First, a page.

I often wonder what percentage of people sitting in a service on a Sunday morning question whether they are truly accepted there. Even in progressive churches dedicated to being “welcoming and inclusive,” where we find gay couples and their kids or other versions of “nontraditional” families. Even in congregations with a mix of races, ages, and economic statuses. I can’t help but believe that I’m not the only person who often wonders if she belongs.
I felt this strongly when I was questioning my identity as an Evangelical, which I eventually gave up. I also felt this very strongly when I started dating a man with an eleven-year-old daughter. When everyone else my age in that particular congregation was making babies of their own or were focused on getting married, we were . . . just living. He didn’t want any other kids and marriage wasn’t a realistic option at the time. I felt out of place among the late-twenty somethings.
At different times in various churches or spiritually-oriented groups, I have felt:
- too liberal
- too conservative
- too queer
- not family-oriented enough
- too single
- too sexually active
- too impractical
- too alternative
- too old
- too young
- too filled with doubt
- too pentecostal
At times, it’s been my own insecurities that’s made me question my place in a community, and at other times I believe the community actually was judgmental or unwelcoming. But I’m not trying to point fingers. Instead, I want to consider an ideal.
The more strongly I identify as queer, the more queerness becomes a central value in my worldview. I intentionally expand its usage from a gender or sexual orientation and instead think of queerness simply as rejecting norms. I want to be a part of communities that practice embracing this kind of queerness. In a community in which there are no norms, there are no black sheep.
Rejecting norms is not the same thing as rejecting a moral code. We should hold each other accountable to ethics like consent, protecting the vulnerable and the marginalized, and valuing humility. By norms, I mean standards of identities and relationships. The idea that being married is better than being single, or that a typical family involves a mom, dad, and a couple of kids, or that a typical person is middle class cis White heterosexual college-educated able-bodied native English speaking, and so on.
I believe that the Creator of such a diverse world celebrates difference. I believe the primary virtue Jesus was living out was the acceptance and unconditional love of all people. Jesus’s countless examples of love—the woman at the well, the Good Samaritan, the lepers, bleeding women, Romans, tax collectors—are examples of love outside the norm, therefore queer love.
The title of my blog, Church of the Scarlet Letter, came to me years ago when I started thinking about how others, like me, have felt isolated because of choices they’ve made or aspects of their identity. Many of us have experienced the loneliness and exile reflected in Hawthorne’s novel. When I confided in a friend days after I first kissed a woman, her only response was to ask how I could justify it. I remember thinking, I’m in this alone—how to bridge my feelings for women with my faith. But I wasn’t alone. I found other scarlet Christians and Jews and spiritual searchers. In countless one-on-one conversations, I have listened to stories of someone leaving a church or synagogue or giving up prayer after they came out, decided to transition, or got pregnant outside of marriage.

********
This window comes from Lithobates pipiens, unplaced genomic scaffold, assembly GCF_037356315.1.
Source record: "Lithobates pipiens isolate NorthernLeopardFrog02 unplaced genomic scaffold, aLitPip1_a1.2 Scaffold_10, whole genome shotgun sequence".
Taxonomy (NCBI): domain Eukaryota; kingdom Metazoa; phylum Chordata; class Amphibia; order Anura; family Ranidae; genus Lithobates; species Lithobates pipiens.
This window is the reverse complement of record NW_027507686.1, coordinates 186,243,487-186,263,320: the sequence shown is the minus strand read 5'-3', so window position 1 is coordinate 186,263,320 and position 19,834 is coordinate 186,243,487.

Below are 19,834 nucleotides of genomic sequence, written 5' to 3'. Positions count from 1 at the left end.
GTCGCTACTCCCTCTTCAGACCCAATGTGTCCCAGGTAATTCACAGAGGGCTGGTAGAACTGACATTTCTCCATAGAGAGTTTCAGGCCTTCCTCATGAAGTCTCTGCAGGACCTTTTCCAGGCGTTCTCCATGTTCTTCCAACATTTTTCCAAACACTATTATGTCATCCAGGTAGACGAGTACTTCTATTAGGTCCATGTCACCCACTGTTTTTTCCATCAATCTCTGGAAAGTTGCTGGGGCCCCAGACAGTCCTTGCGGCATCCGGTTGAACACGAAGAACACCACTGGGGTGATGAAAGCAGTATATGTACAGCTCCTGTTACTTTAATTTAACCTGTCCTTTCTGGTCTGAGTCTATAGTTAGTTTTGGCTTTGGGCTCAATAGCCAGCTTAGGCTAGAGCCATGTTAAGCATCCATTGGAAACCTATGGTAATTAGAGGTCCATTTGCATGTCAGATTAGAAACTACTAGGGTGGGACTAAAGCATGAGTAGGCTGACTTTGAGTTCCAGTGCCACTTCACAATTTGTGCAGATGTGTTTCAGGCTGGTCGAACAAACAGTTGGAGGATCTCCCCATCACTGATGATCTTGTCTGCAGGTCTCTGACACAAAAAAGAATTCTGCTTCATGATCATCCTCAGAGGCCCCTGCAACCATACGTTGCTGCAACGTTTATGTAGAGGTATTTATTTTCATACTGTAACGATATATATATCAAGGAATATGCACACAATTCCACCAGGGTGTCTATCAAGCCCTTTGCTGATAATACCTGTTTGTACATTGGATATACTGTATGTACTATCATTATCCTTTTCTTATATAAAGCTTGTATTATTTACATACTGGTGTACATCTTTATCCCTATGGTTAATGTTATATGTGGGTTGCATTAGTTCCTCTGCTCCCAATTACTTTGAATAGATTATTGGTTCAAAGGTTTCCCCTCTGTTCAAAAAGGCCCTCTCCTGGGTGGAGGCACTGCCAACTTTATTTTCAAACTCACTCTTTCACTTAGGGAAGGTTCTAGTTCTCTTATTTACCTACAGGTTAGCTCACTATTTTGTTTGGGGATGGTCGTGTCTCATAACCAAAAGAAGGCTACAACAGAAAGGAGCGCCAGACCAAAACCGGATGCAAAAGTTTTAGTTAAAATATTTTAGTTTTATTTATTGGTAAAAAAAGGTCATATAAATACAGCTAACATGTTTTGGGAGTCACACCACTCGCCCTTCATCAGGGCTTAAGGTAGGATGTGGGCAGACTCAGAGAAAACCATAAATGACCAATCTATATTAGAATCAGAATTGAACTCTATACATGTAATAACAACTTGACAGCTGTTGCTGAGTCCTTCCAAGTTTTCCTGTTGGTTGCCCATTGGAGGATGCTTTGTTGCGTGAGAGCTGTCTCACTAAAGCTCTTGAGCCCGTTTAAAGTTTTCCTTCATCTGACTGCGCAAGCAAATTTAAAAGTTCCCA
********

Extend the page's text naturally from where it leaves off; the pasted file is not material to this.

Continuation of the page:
The scarlet letter is a symbol of the kind of judgement that Jesus would be against, and I wanted to redeem it by forming community around it. Church of the Scarlet Letter became this vision in my head of taking hurt hearts and giving them a safe place to heal, to find community, and to pursue God together.
Safe spaces are a common theme in queer (GLBTQ) conversations. Right after Trans Awareness Day, I went to a queer dance party, and the organizer stopped the DJ to say a few words. They asked for a moment of silence for all the people who we’ve lost that year because of transphobia. They told us they were grateful for Chances Dances because it offered a safe place to be out. I looked around at all the nodding faces who I knew were so often not safe, and I was grateful too: grateful to have a place that felt like a church.
It reminded me of yet another queer event I’d been to a few months before—a variety show that focused on artists that were queer-identified and disabled. Several of the artists spoke about needing to be accountable to each other, providing safe spaces and emotional support, having each other’s backs. I had the same thought then—this is church.
I don’t mean a church service. I mean some of the things a church should do: foster intentional community, act like a family, embrace individuals with unconditional love and protect them.That is how we create safe spaces. A safe space is both a place to heal and a place to find acceptance.
As I thought more about what my ideal Christian community looks like, here are some things that came to mind. A community should:
- Hold each other accountable
- Embrace the discomfort that comes from true diversity
- Be justice-oriented
- Value queerness (no norm)
A church is more than just a community, it’s a place where we connect to God and act out God’s justice. This is what separates it from other secular communities. So I’m left wondering what other pieces of an ideal church are? What else should a scarlet church value? And how can I foster such a community?